Many state leaders have said for some time that fiscal year 2012, which starts next July, is when the state’s finances go off a cliff.

Many state leaders have said for some time that fiscal year 2012, which starts next July, is when the state’s finances go off a cliff.

State legislators will take up those issues after the governor proposes a budget early in 2011, and a new report lays out those challenges in stark detail.
The report by James R. Moody & Associates, places two statements side by side:

• “In fiscal years 2009 and 2010 Missouri lost 15.5 percent of general revenue.”

• “Missouri has not reduced spending by 15.5 percent and the federal (stimulus) funds are going away.”

A local legislator acknowledged the problem.

“There’s not a lot of debate about whether government’s going to be smaller. It’s going to be smaller,” says outgoing state Sen. Matt Bartle, R-Lee’s Summit.

A senator from the other side of the political aisle, Independence Democrat Victor Callahan, echoes that thought.

“I think the state was doing a lot of stuff that in this economy that we can’t afford,” he said.

The state has an annual budget of about $23 billion. For fiscal year 2012, Moody, a former state budget director, sees a $700 million shortfall. The state has tried to stretch out its federal stimulus money as long as possible, and the last of that might knock the shortfall down to $500 million, which will still require what Moody terms “spending cuts/one time budget tricks.”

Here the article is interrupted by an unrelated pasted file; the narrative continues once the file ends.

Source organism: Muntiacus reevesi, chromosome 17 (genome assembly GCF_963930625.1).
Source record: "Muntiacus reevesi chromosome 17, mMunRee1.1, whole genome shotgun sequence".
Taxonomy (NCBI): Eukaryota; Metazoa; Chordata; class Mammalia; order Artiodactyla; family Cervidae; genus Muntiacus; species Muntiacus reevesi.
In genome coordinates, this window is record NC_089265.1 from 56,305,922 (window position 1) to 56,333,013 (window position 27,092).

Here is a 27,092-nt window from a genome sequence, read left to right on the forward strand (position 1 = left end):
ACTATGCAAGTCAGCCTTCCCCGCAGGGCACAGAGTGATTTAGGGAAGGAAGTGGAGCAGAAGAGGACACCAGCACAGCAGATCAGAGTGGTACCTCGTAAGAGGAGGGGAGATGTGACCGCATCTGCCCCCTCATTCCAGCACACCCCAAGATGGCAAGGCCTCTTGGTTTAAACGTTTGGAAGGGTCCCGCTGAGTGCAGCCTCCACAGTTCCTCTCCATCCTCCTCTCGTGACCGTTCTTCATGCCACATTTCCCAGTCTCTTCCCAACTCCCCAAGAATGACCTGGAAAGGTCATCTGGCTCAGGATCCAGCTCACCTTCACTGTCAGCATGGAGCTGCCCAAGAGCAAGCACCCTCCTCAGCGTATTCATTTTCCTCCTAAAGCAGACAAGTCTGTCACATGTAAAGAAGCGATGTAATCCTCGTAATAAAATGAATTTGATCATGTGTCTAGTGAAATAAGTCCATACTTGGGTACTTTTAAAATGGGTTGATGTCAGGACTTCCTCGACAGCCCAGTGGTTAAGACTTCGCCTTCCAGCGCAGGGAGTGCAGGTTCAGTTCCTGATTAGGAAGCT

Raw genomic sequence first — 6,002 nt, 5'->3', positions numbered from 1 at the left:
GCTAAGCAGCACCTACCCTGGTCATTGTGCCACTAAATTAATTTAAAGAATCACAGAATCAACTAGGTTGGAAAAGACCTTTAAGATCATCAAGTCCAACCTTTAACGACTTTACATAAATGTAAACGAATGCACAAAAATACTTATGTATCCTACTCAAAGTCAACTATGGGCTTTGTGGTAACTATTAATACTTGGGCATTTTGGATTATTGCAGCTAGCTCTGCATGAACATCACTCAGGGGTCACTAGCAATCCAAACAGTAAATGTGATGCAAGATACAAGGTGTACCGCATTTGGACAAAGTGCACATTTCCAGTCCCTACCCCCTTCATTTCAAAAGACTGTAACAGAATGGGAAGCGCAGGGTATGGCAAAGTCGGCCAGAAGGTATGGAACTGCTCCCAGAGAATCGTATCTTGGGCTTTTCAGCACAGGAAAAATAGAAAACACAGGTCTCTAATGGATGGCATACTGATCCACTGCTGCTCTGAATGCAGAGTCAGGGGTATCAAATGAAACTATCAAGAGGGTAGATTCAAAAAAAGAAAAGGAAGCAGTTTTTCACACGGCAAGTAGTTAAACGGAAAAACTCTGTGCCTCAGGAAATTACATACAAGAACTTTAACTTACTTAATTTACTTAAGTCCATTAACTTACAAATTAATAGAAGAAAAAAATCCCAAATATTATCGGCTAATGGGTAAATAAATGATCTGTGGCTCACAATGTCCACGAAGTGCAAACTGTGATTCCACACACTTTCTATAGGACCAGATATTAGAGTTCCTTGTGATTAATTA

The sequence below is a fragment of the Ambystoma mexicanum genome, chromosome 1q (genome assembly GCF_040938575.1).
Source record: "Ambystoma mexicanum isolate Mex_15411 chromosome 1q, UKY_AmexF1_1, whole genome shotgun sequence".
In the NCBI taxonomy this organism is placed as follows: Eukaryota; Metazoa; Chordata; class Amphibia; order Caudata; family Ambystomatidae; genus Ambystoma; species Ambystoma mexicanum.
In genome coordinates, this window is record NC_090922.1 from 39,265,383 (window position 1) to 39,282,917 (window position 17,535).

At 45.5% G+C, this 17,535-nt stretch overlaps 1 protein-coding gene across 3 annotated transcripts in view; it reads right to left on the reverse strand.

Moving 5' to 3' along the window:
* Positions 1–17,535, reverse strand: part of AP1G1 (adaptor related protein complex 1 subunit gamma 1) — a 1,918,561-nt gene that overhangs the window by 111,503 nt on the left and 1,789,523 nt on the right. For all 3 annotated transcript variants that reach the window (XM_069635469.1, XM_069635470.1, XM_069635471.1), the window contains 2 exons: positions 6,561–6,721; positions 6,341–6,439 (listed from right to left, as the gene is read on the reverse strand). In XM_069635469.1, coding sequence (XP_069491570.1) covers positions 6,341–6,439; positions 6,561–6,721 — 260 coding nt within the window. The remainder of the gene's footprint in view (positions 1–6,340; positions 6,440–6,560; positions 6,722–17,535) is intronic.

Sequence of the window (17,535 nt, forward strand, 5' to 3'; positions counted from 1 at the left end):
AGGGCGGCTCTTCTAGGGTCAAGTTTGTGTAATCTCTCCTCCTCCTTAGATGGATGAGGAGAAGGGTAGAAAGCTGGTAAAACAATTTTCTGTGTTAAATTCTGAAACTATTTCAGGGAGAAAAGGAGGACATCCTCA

“The date of reckoning for the state budget has just been pushed out 12 to 18 months by using stabilization dollars,” his report says.

Officials are banking on the assumption that the worst is over as the economy regains its footing and shows some growth. State revenues are expected to rise 2 percent in the current fiscal year (July 1 through June 30, 2011), and for the first three months of that period actually rose 2.6 percent. Still, Moody says the state will be fortunate to see 3 or 4 percent growth for fiscal 2012.

Moody also makes this cautionary point: State revenues never fell for the year from 1975 through 2001. They have fallen in four of the nine years since.

Sales taxes have fallen in five of those nine years and grew less than 1 percent one other year. “We need to stop the sales tax bleeding,” he writes. “It is hard to grow when 24 percent of your budget is declining and not growing.” Moody has in the past suggested the state look for more stable funding sources.

“Economic stability for the state budget is probably not until FY 2013 or more likely FY 2014,” the report says, adding, “We need jobs, income growth and wealth growth before budget stability will occur.”

Schools got a boost last summer when Congress passed a jobs bill that brought Missouri $189 million, putting the state close to full funding of the foundation formula, the state’s main means of paying for primary and secondary education.

That’s a one-time solution, however, and unlikely to be repeated with Republicans in charge of the U.S. House.

“That federal money may kick the can down the road for the year,” said Mark Enderle, superintendent of the Fort Osage School District.